Newswise — A substance developed thousands of years ago could help accelerate solutions to the world's freshwater crisis.
Long used for calligraphy, Chinese ink possesses almost all of the qualities needed to help generate steam using sunlight — a critical strategy for purifying water in a resource-constrained world.
From California to Dubai, dry climates, development and growing populations are driving demand for new sources of clean water. Alternative desalination strategies that address energy-intensity and cost would have a large-scale impact.
At the U.S. Department of Energy’s (DOE) Argonne National Laboratory, researchers are exploring affordable photothermal materials that could absorb the sunlight necessary to evaporate water and recapture that water, leaving salt and contaminants behind. Instead of trying to heat a whole vat of water, for example, this solar steam approach aims to concentrate heat only at the surface, where evaporation occurs, by covering it with a light-absorbing material.
"Chinese ink is a very effective material at absorbing that broad range of light, which makes it fantastic for this application of solar steam generation." — Seth Darling, director of Argonne’s Institute for Molecular Engineering and Advanced Materials for Energy-Water Systems (AMEWS) Center
Wood, sponges, fabric and membranes are all good candidates for this purpose, because they can float and are porous enough to let the water seep up and evaporate. But those materials need help heating up under the sun.
"We're looking for dark liquids that we can coat onto porous materials for this application," said Seth Darling, director of Argonne’s Institute for Molecular Engineering and Advanced Materials for Energy-Water Systems (AMEWS) Center.
Ink, of course, quickly came to mind. Darling and a team of researchers including Hao-Cheng Yang, a postdoctoral researcher at Argonne's Center for Nanoscale Materials (CNM), a DOE Office of Science User Facility, experimented with regular pen ink, but found it didn't coat uniformly across the varied surfaces.
Yang thought back to his upbringing in China, where every child took a class in conventional calligraphy. He decided to explore the traditional ink from his childhood as a coating.
Unlike the ink in modern pens, Chinese ink is designed to have staying power on surfaces of all kinds, from fabric to pottery. Made with soot, glue and a preservative, the ancient ink turned out to have the perfect combination of qualities for solar steam generation. The results of the ink experiments — titled “Chinese Ink: A Powerful Photothermal Material for Solar Steam Generation” — were published recently in Advanced Materials Interfaces.
In addition to its ability to uniformly coat porous materials, Chinese ink's viscosity keeps it from penetrating too far down into the substrate. This helps focus the heating right at the surface, where it's needed. But the carbon-based paint's biggest asset may be its propensity to absorb light across the visible spectrum and into the infrared range, where most of the sun's energy lies.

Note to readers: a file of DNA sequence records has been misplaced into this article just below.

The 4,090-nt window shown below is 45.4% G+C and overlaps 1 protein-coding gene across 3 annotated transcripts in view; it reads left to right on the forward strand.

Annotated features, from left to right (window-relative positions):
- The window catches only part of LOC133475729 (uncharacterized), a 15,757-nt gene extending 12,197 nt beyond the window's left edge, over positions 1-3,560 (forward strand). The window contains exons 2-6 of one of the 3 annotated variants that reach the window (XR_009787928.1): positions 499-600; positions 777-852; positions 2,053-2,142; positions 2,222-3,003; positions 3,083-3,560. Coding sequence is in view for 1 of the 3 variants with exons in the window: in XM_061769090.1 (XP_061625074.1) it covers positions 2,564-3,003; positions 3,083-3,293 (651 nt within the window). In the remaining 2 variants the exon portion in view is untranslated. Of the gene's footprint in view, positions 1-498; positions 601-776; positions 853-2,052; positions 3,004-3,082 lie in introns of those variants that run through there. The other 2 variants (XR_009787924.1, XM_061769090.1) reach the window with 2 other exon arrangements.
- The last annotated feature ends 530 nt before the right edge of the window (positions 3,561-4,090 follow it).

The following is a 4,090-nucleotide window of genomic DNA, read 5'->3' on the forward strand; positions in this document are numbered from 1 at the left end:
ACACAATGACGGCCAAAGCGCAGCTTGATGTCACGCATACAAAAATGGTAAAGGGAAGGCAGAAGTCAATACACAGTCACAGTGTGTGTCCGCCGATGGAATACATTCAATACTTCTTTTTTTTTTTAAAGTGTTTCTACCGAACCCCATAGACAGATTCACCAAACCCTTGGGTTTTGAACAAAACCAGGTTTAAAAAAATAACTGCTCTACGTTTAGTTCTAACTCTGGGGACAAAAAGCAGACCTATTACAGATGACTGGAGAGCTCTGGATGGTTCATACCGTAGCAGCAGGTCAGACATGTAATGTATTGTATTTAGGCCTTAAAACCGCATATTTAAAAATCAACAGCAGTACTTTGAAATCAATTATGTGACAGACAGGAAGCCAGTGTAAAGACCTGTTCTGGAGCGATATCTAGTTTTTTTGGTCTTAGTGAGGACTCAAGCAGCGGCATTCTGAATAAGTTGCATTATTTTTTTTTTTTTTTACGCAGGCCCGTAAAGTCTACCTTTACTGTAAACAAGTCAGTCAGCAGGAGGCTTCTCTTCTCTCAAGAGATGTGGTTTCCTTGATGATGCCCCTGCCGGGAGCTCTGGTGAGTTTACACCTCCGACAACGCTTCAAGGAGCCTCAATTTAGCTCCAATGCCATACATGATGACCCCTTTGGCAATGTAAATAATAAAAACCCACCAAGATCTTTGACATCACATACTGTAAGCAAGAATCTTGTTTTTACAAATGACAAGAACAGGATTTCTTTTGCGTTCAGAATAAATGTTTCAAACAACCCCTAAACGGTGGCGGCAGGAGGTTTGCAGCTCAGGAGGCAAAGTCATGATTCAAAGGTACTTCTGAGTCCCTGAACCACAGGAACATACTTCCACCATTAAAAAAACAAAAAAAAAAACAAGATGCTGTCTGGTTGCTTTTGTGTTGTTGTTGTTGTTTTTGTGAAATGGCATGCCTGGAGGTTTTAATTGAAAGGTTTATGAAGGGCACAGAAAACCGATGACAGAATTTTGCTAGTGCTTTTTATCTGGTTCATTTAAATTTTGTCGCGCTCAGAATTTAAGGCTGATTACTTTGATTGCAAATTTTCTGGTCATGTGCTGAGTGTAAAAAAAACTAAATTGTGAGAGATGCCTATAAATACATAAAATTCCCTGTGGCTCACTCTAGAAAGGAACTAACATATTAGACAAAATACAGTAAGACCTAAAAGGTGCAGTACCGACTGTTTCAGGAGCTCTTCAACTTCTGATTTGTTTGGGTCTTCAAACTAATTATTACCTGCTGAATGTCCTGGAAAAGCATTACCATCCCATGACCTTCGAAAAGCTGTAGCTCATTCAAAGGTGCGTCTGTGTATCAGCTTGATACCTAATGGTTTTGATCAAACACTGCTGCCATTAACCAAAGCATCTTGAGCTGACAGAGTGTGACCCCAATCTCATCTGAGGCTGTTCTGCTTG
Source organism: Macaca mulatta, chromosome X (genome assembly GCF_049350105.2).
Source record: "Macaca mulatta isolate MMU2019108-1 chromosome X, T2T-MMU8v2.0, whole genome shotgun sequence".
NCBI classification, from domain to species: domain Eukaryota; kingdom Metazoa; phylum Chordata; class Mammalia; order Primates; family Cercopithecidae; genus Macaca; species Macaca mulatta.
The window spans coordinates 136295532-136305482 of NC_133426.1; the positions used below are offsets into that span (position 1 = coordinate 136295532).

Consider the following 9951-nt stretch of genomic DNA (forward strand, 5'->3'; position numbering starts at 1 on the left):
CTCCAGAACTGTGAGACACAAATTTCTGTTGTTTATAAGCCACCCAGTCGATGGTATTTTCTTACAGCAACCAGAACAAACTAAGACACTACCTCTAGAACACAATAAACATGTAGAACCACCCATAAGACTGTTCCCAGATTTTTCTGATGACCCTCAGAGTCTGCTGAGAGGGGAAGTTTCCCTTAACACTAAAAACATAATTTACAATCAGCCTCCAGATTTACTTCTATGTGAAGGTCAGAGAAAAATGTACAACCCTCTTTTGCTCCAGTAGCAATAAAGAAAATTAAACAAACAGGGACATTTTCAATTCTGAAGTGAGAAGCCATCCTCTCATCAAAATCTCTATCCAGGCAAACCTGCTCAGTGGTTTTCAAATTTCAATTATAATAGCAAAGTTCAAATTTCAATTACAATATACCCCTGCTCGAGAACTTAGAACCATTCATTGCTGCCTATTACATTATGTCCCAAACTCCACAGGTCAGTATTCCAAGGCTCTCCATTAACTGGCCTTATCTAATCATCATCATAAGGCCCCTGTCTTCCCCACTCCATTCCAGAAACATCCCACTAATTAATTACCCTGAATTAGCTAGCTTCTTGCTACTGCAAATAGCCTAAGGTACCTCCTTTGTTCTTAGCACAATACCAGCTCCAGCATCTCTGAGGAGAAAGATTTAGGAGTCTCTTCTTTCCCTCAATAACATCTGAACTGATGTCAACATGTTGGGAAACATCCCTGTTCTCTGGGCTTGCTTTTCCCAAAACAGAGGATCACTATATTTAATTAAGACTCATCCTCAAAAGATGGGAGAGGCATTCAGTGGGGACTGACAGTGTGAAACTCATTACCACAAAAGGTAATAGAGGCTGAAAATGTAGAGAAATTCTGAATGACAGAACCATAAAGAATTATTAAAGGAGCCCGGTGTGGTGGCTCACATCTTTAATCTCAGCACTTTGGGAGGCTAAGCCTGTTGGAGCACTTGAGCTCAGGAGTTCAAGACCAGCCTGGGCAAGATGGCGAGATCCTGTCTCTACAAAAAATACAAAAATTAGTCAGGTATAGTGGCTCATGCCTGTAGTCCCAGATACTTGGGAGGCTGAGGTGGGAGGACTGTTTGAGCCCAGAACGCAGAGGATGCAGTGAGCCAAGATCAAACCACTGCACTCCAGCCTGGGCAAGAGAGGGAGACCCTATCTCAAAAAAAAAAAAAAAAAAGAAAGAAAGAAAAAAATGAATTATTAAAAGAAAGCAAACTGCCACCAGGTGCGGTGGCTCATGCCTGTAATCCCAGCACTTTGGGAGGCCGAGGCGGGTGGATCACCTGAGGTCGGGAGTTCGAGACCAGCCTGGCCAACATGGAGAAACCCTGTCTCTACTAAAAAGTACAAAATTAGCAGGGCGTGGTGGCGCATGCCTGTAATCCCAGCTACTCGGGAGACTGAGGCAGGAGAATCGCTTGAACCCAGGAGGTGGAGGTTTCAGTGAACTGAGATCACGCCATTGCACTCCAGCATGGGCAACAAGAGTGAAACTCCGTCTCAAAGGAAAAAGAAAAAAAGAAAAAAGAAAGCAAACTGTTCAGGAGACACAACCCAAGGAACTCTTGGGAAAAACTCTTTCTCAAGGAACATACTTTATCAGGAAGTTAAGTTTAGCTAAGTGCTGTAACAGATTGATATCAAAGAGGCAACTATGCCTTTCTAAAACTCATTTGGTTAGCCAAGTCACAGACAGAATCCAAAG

"This is a very effective material at absorbing that broad range of light," Darling said, "which makes it fantastic for this application of solar steam generation."
One hitch: Chinese ink is water-soluble, so it wouldn't last long on its own in a steamy setting.
The researchers used atomic layer deposition, a technique for depositing thin films, to apply a transparent coating of titanium dioxide over the ink, sealing it in place. Tested under simulated sunlight on various substrates, including wood and sponges, the combination proved to be a stable, potent steam generator. The coating integrates materials with broad light absorption, strong coating capability, water-attracting properties and extreme durability — a challenging set of characteristics to assemble into one system.
Researchers at the Institute for Molecular Engineering and Argonne’s recently awarded AMEWS Center continue to explore materials and technologies that purify and conserve water.
"Time will tell if Chinese ink — or some other fluid with similar properties — will see practical use out in the field," Darling said. But its low cost, versatility and abundance make Chinese ink an indelible addition to the choices.
The Center for Nanoscale Materials is one of the five DOE Nanoscale Science Research Centers, premier national user facilities for interdisciplinary research at the nanoscale supported by the DOE Office of Science. Together the NSRCs comprise a suite of complementary facilities that provide researchers with state-of-the-art capabilities to fabricate, process, characterize and model nanoscale materials, and constitute the largest infrastructure investment of the National Nanotechnology Initiative. The NSRCs are located at DOE’s Argonne, Brookhaven, Lawrence Berkeley, Oak Ridge, Sandia and Los Alamos National Laboratories. For more information about the DOE NSRCs, please visit https://science.energy.gov/bes/suf/user-facilities/nanoscale-science-research-centers/
Argonne National Laboratory seeks solutions to pressing national problems in science and technology. The nation’s first national laboratory, Argonne conducts leading-edge basic and applied scientific research in virtually every scientific discipline. Argonne researchers work closely with researchers from hundreds of companies, universities, and federal, state and municipal agencies to help them solve their specific problems, advance America’s scientific leadership and prepare the nation for a better future. With employees from more than 60 nations, Argonne is managed by UChicago Argonne, LLC for the U.S. Department of Energy’s Office of Science.
The U.S. Department of Energy’s Office of Science is the single largest supporter of basic research in the physical sciences in the United States and is working to address some of the most pressing challenges of our time. For more information, visit the Office of Science website.